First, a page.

An arrhythmia detection methodology of the present invention preferably employs a detection window when analyzing atrial rhythms. Upon initiation 258 of an atrial detection window procedure, an atrial detection window is employed to classify 260 atrial intervals. The detection parameters of the atrial window, such as window length and satisfaction criteria, may be selected to provide for enhanced detection and response to atrial arrhythmia episodes.

Each detected atrial interval rate processed in the atrial window is compared to an atrial rate threshold as part of the atrial interval classification process 260. Based on this comparison, the atrial interval rate is classified relative to one or more thresholds, such as rate thresholds. A detected atrial rate is classified as being a fast atrial interval, for example, if the atrial interval rate exceeds a given atrial rate threshold. The atrial interval rate may also be classified as slow based on another threshold.

The atrial interval rate samples buffered in the atrial window are evaluated to determine 262 if and when the atrial window is satisfied. The atrial window is satisfied when a predetermined number of the most current atrial intervals meet a preestablished satisfaction criterion. For example, the satisfaction criterion associated with the atrial window may be defined as n of the last m atrial intervals being classified as fast atrial intervals. The satisfaction criterion may, for example, be expressed as a number (i.e., an integer), percentage or ratio.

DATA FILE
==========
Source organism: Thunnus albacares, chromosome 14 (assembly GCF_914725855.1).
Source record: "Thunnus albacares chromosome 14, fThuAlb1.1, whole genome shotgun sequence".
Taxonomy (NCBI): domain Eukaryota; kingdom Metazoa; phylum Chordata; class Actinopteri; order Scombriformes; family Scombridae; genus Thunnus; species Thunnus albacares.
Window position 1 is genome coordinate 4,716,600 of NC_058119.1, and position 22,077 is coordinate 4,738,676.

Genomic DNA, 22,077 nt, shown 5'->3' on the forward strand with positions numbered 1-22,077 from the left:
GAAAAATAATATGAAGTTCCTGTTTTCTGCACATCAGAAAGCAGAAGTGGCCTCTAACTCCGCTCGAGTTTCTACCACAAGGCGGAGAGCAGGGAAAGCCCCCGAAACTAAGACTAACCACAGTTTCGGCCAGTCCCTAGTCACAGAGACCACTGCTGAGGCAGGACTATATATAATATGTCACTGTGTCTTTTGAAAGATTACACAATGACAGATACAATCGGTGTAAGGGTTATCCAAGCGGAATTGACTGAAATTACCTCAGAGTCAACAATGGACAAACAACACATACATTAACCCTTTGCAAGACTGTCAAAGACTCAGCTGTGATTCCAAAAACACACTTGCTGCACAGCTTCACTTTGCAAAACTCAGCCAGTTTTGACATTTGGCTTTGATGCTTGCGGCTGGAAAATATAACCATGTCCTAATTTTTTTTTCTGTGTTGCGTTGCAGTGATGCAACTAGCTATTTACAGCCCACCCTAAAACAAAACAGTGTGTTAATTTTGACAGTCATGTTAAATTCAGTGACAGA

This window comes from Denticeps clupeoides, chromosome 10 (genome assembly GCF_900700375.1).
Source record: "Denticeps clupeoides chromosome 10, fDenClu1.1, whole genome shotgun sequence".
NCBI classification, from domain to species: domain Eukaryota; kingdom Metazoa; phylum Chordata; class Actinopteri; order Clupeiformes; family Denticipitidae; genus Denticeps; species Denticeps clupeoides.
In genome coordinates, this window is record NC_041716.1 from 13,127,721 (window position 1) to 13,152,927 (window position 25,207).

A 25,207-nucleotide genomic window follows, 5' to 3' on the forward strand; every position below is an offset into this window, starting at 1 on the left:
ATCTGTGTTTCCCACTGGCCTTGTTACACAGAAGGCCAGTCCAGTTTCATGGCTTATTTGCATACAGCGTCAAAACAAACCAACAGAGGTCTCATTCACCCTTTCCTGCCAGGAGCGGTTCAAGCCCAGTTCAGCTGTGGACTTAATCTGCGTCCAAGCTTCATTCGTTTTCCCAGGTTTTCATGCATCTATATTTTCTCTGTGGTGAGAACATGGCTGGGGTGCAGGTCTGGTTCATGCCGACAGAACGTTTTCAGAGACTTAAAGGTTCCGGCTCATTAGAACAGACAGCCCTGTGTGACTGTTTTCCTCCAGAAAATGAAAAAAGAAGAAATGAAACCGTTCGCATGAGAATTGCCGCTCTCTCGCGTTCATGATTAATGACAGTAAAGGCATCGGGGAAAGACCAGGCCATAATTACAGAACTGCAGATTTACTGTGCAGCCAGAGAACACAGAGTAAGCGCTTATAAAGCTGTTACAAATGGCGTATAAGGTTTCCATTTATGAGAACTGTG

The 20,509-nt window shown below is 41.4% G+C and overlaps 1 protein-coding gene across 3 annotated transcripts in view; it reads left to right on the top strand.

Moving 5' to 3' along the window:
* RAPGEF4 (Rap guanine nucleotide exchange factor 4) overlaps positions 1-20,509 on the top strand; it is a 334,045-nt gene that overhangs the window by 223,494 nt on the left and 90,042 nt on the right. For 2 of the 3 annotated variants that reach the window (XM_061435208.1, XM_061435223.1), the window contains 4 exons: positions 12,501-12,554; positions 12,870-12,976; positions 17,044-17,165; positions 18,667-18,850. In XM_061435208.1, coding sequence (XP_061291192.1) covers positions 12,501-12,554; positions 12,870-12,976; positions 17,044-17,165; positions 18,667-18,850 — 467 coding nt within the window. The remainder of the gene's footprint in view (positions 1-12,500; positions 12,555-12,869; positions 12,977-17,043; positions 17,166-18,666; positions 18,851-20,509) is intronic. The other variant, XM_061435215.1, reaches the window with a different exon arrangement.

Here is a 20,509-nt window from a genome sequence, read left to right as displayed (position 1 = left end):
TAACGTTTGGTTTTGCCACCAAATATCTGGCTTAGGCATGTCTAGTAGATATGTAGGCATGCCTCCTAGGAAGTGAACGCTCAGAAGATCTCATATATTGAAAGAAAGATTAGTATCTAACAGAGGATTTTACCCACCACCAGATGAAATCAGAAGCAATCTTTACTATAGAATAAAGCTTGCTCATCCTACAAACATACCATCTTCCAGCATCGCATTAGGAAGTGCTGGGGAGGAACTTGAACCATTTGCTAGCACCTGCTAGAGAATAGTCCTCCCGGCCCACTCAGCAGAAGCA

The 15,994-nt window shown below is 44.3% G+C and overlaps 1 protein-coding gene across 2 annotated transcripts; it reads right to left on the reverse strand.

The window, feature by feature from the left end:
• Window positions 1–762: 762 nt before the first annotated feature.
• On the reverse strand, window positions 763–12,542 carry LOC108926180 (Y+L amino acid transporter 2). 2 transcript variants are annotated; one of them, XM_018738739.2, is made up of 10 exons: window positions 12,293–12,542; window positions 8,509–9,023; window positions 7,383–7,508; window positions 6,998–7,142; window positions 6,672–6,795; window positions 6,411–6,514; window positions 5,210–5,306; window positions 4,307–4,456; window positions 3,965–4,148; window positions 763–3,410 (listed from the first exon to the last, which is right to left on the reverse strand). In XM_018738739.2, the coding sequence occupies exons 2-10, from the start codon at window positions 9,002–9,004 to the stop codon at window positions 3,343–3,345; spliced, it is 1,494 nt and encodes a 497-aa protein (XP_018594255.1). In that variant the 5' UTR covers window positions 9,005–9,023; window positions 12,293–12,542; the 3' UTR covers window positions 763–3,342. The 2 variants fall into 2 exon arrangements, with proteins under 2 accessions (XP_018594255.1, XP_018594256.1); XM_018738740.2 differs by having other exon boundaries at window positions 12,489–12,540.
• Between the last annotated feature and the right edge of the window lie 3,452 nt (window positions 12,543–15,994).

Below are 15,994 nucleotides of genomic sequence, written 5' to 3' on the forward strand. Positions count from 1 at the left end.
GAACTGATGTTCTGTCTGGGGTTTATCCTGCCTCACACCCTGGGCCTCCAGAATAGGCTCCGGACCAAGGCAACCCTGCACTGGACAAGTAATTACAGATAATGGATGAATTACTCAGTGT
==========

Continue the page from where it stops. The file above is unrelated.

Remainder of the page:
Once the atrial window becomes satisfied 264, and typically after performing one or more additional verification processes, an atrial episode is declared 266. Atrial pacing is subsequently enabled 268 (i.e., not withheld or inhibited) after the detected atrial arrhythmia has ceased. If the atrial detection window is not satisfied 264 and the atrial arrhythmia has not ceased 265, the system 20 returns to the atrial detection process 254. If the atrial detection window is not satisfied 264 and the atrial arrhythmia has ceased 265, the capability to deliver atrial pacing signals to the atrium is enabled 268.

As was discussed above, an A-A interval that ends with an atrial pace is defined as a slow interval. If the atrial pacing function is not inhibited during atrial arrhythmia evaluation, atrial paces will likely be interspersed with fast atrial senses. By inhibiting the atrial pacing function, the criteria for satisfying the atrial detection window occurs sooner as compared to detection techniques that allow for atrial pacing during atrial arrhythmia detection. Satisfying the atrial detection window sooner provides for a more expeditious initiation of atrial therapy delivery, when appropriate.